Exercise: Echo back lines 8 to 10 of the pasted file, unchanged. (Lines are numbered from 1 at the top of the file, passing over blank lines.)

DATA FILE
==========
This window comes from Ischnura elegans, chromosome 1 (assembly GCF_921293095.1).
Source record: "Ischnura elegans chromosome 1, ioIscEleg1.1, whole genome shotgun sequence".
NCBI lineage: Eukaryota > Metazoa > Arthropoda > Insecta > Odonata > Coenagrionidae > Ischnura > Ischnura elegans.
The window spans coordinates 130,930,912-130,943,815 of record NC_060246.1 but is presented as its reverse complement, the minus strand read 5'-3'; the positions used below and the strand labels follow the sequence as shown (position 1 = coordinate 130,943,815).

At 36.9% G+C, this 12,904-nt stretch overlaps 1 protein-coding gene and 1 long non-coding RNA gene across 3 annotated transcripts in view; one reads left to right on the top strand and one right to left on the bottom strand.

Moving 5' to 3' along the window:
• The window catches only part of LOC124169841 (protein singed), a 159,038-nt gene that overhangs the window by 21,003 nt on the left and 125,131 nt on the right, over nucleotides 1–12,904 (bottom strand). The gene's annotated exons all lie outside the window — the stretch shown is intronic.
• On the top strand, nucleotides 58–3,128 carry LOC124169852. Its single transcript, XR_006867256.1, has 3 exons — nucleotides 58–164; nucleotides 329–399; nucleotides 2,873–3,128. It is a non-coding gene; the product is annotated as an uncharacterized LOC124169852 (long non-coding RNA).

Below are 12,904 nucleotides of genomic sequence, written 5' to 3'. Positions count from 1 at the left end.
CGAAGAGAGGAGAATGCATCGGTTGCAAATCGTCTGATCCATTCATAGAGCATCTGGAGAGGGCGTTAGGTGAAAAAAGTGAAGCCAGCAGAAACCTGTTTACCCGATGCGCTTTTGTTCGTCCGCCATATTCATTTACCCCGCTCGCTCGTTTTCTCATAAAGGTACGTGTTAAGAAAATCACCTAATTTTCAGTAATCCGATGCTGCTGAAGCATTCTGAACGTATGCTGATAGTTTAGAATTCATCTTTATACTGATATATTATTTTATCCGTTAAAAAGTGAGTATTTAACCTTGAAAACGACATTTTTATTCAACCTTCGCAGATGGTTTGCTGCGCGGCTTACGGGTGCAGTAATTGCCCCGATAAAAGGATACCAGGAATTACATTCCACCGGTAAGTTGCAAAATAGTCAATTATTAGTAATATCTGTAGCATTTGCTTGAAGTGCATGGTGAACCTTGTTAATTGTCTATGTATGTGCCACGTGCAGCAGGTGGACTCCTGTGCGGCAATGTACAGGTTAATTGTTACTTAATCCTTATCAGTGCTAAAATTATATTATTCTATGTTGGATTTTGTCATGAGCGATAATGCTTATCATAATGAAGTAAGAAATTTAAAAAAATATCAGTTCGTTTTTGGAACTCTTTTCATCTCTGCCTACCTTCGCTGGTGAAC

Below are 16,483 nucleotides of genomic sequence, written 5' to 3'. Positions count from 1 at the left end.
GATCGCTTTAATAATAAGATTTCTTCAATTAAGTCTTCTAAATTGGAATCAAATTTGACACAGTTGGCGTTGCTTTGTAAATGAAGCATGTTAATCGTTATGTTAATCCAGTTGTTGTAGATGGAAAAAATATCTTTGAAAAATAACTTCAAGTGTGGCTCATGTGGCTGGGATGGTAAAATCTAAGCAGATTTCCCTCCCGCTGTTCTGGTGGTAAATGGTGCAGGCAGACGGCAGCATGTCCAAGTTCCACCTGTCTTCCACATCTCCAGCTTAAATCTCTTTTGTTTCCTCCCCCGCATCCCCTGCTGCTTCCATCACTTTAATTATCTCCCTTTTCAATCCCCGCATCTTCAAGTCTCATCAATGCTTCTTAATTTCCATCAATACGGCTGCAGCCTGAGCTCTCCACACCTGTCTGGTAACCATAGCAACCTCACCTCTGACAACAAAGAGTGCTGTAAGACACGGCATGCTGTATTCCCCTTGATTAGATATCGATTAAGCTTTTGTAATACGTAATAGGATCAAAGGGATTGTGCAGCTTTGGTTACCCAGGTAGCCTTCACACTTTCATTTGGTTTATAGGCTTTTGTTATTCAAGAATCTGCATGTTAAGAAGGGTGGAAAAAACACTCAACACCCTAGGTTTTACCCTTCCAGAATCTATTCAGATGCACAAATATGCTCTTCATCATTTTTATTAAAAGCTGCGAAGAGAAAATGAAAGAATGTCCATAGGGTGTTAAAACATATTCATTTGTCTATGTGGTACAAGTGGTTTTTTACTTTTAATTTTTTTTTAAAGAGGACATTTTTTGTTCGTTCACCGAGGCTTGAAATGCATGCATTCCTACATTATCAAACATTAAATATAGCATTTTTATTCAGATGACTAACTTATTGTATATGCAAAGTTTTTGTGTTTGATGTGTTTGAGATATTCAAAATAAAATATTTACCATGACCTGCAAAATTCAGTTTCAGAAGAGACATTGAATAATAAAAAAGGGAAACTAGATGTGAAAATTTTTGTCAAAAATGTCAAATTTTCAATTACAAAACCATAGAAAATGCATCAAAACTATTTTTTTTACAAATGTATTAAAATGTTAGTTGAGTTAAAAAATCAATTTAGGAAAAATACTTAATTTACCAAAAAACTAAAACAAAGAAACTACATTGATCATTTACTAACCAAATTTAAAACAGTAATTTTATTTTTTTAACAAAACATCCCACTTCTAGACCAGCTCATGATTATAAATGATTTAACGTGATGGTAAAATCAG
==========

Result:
• On the top strand, nucleotides 58–3,128 carry LOC124169852. Its single transcript, XR_006867256.1, has 3 exons — nucleotides 58–164; nucleotides 329–399; nucleotides 2,873–3,128. It is a non-coding gene; the product is annotated as an uncharacterized LOC124169852 (long non-coding RNA).

Below are 12,904 nucleotides of genomic sequence, written 5' to 3'. Positions count from 1 at the left end.
CGAAGAGAGGAGAATGCATCGGTTGCAAATCGTCTGATCCATTCATAGAGCATCTGGAGAGGGCGTTAGGTGAAAAAAGTGAAGCCAGCAGAAACCTGTTTACCCGATGCGCTTTTGTTCGTCCGCCATATTCATTTACCCCGCTCGCTCGTTTTCTCATAAAGGTACGTGTTAAGAAAATCACCTAATTTTCAGTAATCCGATGCTGCTGAAGCATTCTGAACGTATGCTGATAGTTTAGAATTCATCTTTATACTGATATATTATTTTATCCGTTAAAAAGTGAGTATTTAACCTTGAAAACGACATTTTTATTCAACCTTCGCAGATGGTTTGCTGCGCGGCTTACGGGTGCAGTAATTGCCCCGATAAAAGGATACCAGGAATTACATTCCACCGGTAAGTTGCAAAATAGTCAATTATTAGTAATATCTGTAGCATTTGCTTGAAGTGCATGGTGAACCTTGTTAATTGTCTATGTATGTGCCACGTGCAGCAGGTGGACTCCTGTGCGGCAATGTACAGGTTAATTGTTACTTAATCCTTATCAGTGCTAAAATTATATTATTCTATGTTGGATTTTGTCATGAGCGATAATGCTTATCATAATGAAGTAAGAAATTTAAAAAAATATCAGTTCGTTTTTGGAACTCTTTTCATCTCTGCCTACCTTCGCTGGTGAAC